It has been found that the liquid reservoir not only brings the temperature of the hot blown film up to its orientation temperature, but also equilibrates the temperature of the film around the circumference of the bubble. This in turn provides for better control of the final film gauge, and in particular reduces the incidence of thickened edges in the final film.
In Table 2, a list of the film structures produced, and the blow up ratios in the primary and secondary bubble are listed. The thickness of the final film, and temperature of the heated water inside the reservoir are also listed.
Table 1 describes materials utilized in Examples 3-17:
TABLE 1______________________________________ COMMERCIALRESIN NAME DESCRIPTION COMPANY______________________________________EVA1 ELVAX 3130 EVA 12% VA DU PONT MELT INDEX = 2.5 grams/10 min.EVA2 32.89 EVA 4% VA EXXON MELT INDEX = 10 grams/10 min.EVA3 9653 EVA 12% VA DU PONT (including antifog additive)VLDPE1 DFDA 1138 .900 grams/cc UNION MELT INDEX = CARBIDE 0.4 grams/10 min.VLDPE2 1121 DENSITY = UNION .900 grams/cc CARBIDE MELT INDEX = 0.4 grams/10 min. (ANTIFOG VERSION OF DFDA 1138)VLDPE3 4003 DENSITY = DOW .905 grams/cc MELT INDEX = .8 grams/10 min.VLDPE4 XUR 1567 DENSITY = DOW 41225-18K .900 grams/cc MELT INDEX = .8 grams/10 min.VLDPE5 DEFD 1491 DENSITY = UNION .900 grams/cc CARBIDE MELT INDEX = 1.0 grams/10 min.______________________________________
TABLE 2__________________________________________________________________________ SOCK SECONDARY THICKNESS TEMPEXAMPLE FILM STRUCTURE PRIMARY T L (MILS) (°F.)__________________________________________________________________________ 4 EVA1 /VLDPE1 /EVA1 1.7:1 3:1 3.8:1 .25 183 5 EVA1 /VLDPE1 /EVA1 (1/2 RATE)1 1.7:1 3:1 3.8:1 .12 183 6 EVA1 /VLDPE1 /EVA1 2.5:1 2.1:1 3.9:1 .30 184 7 EVA2 /VLDPE1 /EVA2 2.5:1 2.1:1 3.9:1 .30 204 (LOWER SKIN RATES) 8 50% EVA3 /VLDPE1 /50% EVA3 + 2.5:1 2.1:1 3.9:1 .30 184 +50% EVA1 / /50% EVA1 9 50% EVA3 /VLDPE1 /50% EVA3 + 2.0:1 2.6:1 3.4:1 .30 184 +50% EVA1 / /50% EVA110 50% EVA3 /VLDPE1 /50% EVA3 + 1.9:1 2.8:1 3.0:1 .30 190 +50% EVA1 / /50% EVA111 50% EVA3 /VLDPE1 /50% EVA3 + (LOWER 1.9:12 2.8:1 3.0:1 .18 190 +50% EVA1 / /50% EVA112 50% EVA3 /VLDPE2 /VLDPE1 /VLDPE2 /50% EVA3 + 1.9:1 2.8:1 3.0:1 .30 195 +50% EVA1 / .sup. /50% EVA113 50% EVA3 /VLDPE1 /50% EVA3 + 1.9:1 3.0:1 3.0:1 .30 195 +50% EVA1 / /50% EVA114 50% EVA3 /VLDPE1 /50% EVA3 + (FASTER 1.9:13 3.0:1 3.1:1 .18 195 +50% EVA1 / /50% EVA115 EVA1 /VLDPE3 /EVA1 2.1:1 2.7:1 3.0:1 .25 19516 50% EVA3 /VLDPE4 /50% EVA3 + 1.9:1 2.7:1 2.8:1 .30 195 +50% EVA1 / /50% EVA117 EVA1 /VLDPE5 /EVA1 1.9:1 3.0:1 3.0:1 .25 195__________________________________________________________________________ 1 All extruders were reduced to one half the rate of the extruders o Example 4, i.e. 41 rpm for Example 5. 2 All extruders were reduced to 60% of the rate of the extruders of Example 4, i.e. 50 rpm for Example 11. 3 The takeoff speed of the film was 59% faster than that of Example 4, i.e. 200 feet/min. for Example 14.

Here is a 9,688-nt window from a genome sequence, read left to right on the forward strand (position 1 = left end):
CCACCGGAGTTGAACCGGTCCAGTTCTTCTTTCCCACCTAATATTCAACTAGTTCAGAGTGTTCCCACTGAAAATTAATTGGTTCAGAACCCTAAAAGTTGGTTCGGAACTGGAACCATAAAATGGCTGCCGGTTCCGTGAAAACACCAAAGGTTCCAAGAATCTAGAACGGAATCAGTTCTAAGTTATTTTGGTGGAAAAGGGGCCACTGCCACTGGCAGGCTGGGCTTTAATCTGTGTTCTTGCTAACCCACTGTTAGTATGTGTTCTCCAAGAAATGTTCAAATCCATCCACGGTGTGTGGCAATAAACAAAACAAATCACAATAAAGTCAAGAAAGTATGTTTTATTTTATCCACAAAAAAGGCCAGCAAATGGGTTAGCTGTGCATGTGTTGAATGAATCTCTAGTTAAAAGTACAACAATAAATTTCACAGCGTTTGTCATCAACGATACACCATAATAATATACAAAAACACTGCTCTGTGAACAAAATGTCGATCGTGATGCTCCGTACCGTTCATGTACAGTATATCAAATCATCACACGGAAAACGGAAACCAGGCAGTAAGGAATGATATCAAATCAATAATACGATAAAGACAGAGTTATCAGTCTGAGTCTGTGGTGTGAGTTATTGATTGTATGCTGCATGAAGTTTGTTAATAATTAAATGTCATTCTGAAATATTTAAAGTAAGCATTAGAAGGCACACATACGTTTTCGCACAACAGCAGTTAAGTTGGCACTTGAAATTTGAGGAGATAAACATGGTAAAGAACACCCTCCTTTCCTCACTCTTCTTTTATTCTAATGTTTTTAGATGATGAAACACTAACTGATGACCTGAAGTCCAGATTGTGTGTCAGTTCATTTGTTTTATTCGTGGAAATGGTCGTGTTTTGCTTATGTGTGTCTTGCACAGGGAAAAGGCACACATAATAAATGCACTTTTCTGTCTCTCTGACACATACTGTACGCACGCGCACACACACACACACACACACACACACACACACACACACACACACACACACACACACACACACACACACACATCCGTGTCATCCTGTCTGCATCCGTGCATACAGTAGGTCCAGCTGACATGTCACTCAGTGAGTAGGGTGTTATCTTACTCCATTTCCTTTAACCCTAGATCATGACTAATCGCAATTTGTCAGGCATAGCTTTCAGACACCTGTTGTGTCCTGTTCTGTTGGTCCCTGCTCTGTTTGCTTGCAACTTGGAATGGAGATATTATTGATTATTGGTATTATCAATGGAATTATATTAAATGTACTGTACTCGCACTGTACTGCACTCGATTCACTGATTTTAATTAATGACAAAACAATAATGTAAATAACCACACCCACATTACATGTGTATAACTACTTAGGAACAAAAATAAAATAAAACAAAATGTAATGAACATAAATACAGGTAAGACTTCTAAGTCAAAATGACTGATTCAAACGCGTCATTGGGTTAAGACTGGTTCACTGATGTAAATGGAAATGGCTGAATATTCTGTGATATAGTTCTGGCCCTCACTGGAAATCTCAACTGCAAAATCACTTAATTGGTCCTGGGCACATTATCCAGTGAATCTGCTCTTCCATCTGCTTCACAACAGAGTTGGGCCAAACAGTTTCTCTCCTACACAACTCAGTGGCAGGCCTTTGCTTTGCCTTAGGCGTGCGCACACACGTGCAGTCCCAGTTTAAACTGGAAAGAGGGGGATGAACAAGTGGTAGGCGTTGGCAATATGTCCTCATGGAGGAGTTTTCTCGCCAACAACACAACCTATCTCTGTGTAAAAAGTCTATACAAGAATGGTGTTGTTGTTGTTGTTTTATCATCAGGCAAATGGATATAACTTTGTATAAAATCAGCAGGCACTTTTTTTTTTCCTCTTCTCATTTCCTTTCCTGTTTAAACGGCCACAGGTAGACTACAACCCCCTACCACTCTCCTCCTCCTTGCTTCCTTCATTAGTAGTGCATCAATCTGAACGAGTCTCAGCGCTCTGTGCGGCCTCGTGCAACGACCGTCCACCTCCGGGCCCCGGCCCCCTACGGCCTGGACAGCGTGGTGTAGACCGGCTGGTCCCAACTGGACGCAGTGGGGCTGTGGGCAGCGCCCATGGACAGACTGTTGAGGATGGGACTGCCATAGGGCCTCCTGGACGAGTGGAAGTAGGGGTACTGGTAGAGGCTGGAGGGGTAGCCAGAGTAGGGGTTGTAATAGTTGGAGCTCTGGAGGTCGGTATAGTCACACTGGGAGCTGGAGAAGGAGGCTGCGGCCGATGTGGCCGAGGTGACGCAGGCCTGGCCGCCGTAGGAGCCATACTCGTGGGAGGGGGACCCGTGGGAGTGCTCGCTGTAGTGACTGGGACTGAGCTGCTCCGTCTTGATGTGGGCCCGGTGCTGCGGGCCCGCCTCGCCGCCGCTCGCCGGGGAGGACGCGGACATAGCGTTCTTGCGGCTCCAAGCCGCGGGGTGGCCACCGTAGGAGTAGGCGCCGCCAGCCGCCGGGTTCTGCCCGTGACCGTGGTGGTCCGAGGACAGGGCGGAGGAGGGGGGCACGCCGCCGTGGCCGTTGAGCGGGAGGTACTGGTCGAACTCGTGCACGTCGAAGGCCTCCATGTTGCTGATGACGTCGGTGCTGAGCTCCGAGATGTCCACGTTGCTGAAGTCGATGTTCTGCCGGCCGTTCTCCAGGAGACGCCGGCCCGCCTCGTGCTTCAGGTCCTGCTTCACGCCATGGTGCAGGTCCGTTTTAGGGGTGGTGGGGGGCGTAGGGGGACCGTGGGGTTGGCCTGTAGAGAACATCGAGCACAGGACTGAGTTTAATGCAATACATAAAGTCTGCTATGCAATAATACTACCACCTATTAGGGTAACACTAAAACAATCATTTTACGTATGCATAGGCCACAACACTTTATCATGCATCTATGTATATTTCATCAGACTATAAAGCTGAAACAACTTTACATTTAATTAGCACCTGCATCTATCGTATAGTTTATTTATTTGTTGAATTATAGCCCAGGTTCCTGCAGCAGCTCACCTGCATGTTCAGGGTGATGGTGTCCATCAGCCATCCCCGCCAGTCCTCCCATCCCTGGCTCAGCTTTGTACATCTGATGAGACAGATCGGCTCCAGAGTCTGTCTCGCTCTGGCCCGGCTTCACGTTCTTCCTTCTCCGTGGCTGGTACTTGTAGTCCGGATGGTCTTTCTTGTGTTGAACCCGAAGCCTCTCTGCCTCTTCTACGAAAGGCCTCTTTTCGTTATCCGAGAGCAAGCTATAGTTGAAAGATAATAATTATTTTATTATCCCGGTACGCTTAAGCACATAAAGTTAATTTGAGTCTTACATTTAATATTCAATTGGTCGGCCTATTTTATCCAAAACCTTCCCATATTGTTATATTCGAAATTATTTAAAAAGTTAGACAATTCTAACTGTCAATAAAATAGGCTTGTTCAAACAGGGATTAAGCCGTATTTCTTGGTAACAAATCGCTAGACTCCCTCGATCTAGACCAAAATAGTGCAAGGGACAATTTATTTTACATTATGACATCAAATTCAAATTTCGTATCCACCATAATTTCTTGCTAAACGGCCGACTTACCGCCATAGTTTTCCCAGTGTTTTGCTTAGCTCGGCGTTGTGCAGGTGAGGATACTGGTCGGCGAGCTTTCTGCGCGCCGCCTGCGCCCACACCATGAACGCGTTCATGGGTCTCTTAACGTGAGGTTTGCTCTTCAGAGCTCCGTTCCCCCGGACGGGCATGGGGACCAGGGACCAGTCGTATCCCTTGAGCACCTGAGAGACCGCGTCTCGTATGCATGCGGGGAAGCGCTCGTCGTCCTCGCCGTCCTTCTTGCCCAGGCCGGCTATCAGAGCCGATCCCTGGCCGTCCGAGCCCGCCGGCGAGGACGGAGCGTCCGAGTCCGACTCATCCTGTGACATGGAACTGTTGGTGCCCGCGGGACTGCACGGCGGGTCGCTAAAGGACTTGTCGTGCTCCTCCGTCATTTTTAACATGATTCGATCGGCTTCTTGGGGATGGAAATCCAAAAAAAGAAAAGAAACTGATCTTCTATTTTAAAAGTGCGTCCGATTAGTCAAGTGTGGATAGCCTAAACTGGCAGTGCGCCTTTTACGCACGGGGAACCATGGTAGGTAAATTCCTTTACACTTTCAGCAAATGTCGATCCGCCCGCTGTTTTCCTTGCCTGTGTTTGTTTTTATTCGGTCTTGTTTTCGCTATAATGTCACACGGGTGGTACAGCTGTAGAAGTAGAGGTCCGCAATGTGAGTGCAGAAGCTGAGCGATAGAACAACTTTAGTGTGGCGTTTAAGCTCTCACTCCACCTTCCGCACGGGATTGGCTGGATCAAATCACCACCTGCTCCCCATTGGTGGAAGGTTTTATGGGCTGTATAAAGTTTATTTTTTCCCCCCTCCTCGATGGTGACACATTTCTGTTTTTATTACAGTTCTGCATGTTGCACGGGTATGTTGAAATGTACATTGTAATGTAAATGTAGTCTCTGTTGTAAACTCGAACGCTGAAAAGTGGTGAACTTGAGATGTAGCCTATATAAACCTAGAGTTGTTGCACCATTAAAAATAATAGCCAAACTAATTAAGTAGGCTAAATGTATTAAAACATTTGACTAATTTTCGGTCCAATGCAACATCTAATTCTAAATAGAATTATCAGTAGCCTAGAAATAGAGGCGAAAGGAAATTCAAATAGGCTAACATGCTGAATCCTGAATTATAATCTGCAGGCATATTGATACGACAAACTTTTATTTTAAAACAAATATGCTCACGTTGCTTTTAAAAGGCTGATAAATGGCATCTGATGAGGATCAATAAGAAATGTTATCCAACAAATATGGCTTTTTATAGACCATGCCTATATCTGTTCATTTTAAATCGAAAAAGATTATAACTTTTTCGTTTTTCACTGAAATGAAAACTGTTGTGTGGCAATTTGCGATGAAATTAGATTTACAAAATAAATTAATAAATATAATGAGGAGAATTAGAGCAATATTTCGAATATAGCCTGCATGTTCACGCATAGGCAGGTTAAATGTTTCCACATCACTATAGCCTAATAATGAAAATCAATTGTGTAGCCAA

In Table 4, a list of other film structures produced, and the blow up ratios in the primary and secondary bubble are listed. The thickness of the final film, and temperature of the heated water inside the reservoir are also listed.
Table 3 describes materials utilized in Examples 18-50. Other materials used in Examples 18-50 are listed and described in Table 1.
TABLE 3______________________________________ COMMERCIALRESIN NAME DESCRIPTION COMPANY______________________________________EVA4 ELVAX 3165 EVA 18% VA DU PONT MELT INDEX = .7 grams/10 min.EVA5 ELVAX 3170 EVA 18% VA DU PONT MELT INDEX = 2.5 grams/10 min.EVA6 ELVAX 3182 EVA 28% VA DU PONT MELT INDEX = 3.0 grams/10 min.EVA7 ELVAX 3508 EVA 12% VA DU PONT MELT INDEX = .3 grams/10 min.EAA1 PRIMACORE EAA 9.5% AA DOW 1410VLDPE6 FW 1990 DENSITY = .900 NORSOLOR grams/cc MELT INDEX = .8 grams/10 min.VLDPE7 30S DENSITY = .901 DOW grams/cc MELT INDEX = .8 GRAMS/10 min.VLDPE8 30R DENSITY = .902 DOW grams/cc MELT INDEX = .6 grams/10 min.VLDPE9 30Q DENSITY = .895 DOW grams/cc MELT INDEX = .42 grams/10 min.______________________________________